My long-ago post about the Marin County NIMBYs who were upset that Habitat for Humanity was coming to their neck of the woods, sparked quite a debate. The very first comment, which I understand was tongue in cheek, struck me strongly, though. Because I agreed with the NIMBYs, who feel you can’t just go around dumping poor people in affluent communities in the hope of social engineer, Helen jokingly concluded that I must not like poor people, with the further implication that I don’t care what becomes of them.
Helen’s is an interesting point because I think it’s consistent with the liberal belief system that conservatives hate the poor and downtrodden, thereby explaining why conservatives keep shooting down all liberal legislation aimed at aiding the poor and downtrodden. I believe that conclusion is profoundly in error.
As far as I can tell, conservatives — including ex-liberals like me — would love to see the poverty problem resolved, making it a goal we share with the liberals. However, where we differ, is that we do not believe liberal means, which amount to government intervention in the marketplace and to wealth reallocation, will achieve this goal. And to give conservatives their due, this belief isn’t just grounded in theory, it arises from watching the myriad failures of 40 years of Great Society experimentation.
So, it seems to me that one of the great divides between liberals and conservatives is the liberals’ belief that, if you don’t buy into their economic means, you must be rejecting their economic ends. If you don’t want wealth reallocation, you must hate the poor. If you don’t believe in unlimited welfare, you must hate the poor. If you believe corporations should be taxed within an inch of the corporate lives, you must hate the poor.
All of this swirled to the fore of my brain when I began reading Thomas Edsall’s Building Red America : The New Conservative Colation and the Drive for Permanent Power, a very well-written book that attempts to understand conservative successes over the last 40 years, and to come up with ideas about how Democrats can again grab political power. By well-written, I mean factually accurate, well-organized, with a lot of manifestly correct analyses. It’s also a profoundly wrong-headed book, to my way of thinking, in that it assumes that Republicans have done well, not because their ideas are better and more appealing, but because they’ve sold a false bill of goods to the American people. That is, in the author’s mind, only manipulation could get the American people to turn their back on high taxes, wealth reallocation, and government intervention in economics. It doesn’t seem to occur to him that the American people might have concluded have 40 years that these heavy-handed government based systems don’t work.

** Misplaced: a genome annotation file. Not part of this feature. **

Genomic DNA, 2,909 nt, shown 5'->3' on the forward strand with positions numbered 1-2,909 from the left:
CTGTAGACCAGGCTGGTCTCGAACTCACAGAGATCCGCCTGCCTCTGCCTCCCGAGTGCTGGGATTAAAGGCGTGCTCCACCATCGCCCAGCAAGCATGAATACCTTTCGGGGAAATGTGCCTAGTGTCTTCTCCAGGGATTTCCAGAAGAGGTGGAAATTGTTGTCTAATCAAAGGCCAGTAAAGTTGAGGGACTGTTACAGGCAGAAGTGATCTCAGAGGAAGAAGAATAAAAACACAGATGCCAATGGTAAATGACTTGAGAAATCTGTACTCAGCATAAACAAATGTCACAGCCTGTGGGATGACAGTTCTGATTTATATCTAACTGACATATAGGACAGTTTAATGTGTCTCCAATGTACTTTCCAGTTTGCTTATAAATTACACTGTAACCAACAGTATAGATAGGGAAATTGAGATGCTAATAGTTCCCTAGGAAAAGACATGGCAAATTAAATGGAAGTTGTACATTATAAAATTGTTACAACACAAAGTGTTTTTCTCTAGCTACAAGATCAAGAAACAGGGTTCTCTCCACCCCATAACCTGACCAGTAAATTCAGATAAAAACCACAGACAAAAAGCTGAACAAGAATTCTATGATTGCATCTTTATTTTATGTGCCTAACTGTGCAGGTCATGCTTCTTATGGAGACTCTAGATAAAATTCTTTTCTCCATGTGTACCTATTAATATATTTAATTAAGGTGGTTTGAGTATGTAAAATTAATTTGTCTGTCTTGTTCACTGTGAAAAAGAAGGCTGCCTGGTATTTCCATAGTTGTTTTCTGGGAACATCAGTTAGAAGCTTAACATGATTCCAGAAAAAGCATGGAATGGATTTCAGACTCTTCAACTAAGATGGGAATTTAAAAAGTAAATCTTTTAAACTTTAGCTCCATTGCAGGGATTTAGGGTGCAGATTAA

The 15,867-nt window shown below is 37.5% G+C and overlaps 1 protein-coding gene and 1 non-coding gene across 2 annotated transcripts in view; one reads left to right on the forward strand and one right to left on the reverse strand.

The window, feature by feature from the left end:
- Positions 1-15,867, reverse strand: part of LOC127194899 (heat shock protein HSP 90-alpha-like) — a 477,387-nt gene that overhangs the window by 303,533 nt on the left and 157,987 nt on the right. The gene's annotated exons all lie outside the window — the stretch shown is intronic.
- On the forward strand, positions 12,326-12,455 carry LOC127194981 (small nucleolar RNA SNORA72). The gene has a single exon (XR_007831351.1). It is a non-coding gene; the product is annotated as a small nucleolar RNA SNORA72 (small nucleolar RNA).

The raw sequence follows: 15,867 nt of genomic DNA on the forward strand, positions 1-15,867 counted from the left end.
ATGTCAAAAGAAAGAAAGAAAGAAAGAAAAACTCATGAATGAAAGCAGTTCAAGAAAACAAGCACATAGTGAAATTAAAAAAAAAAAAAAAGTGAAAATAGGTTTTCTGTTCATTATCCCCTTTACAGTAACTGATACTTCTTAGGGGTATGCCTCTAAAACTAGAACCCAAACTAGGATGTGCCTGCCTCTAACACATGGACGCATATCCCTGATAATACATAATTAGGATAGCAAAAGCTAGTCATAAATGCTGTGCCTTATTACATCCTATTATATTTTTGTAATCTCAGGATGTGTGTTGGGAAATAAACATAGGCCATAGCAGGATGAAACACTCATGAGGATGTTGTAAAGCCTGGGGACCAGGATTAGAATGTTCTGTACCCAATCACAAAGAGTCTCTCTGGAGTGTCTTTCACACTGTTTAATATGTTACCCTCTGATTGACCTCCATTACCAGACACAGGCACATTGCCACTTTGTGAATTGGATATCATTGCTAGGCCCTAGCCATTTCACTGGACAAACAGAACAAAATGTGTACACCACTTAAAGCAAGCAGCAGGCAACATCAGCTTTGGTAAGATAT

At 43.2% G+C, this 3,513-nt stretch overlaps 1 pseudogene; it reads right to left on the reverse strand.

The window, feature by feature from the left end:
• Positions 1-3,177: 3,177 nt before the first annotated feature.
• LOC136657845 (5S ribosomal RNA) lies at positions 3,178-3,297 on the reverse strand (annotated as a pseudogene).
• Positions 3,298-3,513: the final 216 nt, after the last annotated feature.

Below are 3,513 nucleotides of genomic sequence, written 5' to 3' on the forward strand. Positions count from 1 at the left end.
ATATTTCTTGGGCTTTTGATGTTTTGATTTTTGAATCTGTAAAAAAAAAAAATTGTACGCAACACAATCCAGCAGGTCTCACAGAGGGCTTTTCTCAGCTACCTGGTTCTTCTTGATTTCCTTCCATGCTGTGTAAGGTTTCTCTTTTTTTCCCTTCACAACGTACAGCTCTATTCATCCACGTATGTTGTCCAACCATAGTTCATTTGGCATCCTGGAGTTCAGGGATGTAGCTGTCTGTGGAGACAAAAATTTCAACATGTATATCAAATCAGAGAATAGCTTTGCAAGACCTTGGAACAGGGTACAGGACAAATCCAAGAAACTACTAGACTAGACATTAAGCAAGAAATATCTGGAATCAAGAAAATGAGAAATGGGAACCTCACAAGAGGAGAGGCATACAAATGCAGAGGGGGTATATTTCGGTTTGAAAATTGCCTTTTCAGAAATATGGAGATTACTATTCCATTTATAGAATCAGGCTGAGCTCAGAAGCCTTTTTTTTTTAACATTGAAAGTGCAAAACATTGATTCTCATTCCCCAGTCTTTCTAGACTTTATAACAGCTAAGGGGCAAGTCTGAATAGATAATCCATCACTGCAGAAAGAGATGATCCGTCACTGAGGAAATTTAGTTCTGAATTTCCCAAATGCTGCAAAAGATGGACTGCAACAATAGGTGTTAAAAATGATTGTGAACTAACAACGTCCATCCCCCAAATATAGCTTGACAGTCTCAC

It turns out that I’m not the only one who has noticed that, on the Left, there are certain core beliefs that exist regardless of practical experience or hard evidence. Robert Godwin, writing at the blog One Cosmos, has done a lengthy post regarding the academic Left’s rigid adherence to theory over fact. (Hat tip: American Thinker.) I think you should read the whole post, but I’m quoting one section of it here to emphasize my point about flawed erroneous premises:
Why is it that the the smartest people are often the most unintelligent? Why is academia full of presumably bright people with such foolish or shallow ideas? And why do so many of them think the same way? Why are they so predictable? (And please, I am speaking of generalities here; I am well aware of the exceptions.)
Academia seems to be a culture, like the MSM, that is simply so permeated with the leftist worldview — and all of its many hidden assumptions — that it is utterly blind to those assumptions. And because academics mostly associate with their own psychoclass, they come to regard their worldview as normative instead of an aberration — even an illness of the soul. Thus, they may not be so much arrogant as clueless. And the more elite the university, the more predictable they are. For example, professors at so-called “elite” universities are much more likely to be irreligious than those from junior colleges and state universities. It’s like a Darwinian process of natural selction, in which the dark academic environment selects only the metaphysically blind, who are somehow able to “see” there, like those fish at the bottom of the sea.
I’ve mentioned before that I have a relative by marriage who is a renowned historian. I remember once having a conversation with him in which I brought up the obvious innate differences between male and female nature. Not only did he disagree with me, but he insisted that I show him the data that I relied upon to arrive at this conclusion. There seems to be a sort of mental disability that can afflict the overly-educated person, so that he can no longer understand certain things that have always been known — and in a way, cannot not be known. Something interferes with the “naturally supernatural” process of direct “internal” knowing, and must be replaced from the outside with “data” or an empirical study. I suppose it’s analogous to someone who only ate processed food. Eventually they would lose their taste for natural foods. Compared to a fried academic Snickers bar, an intuitive apple just won’t do.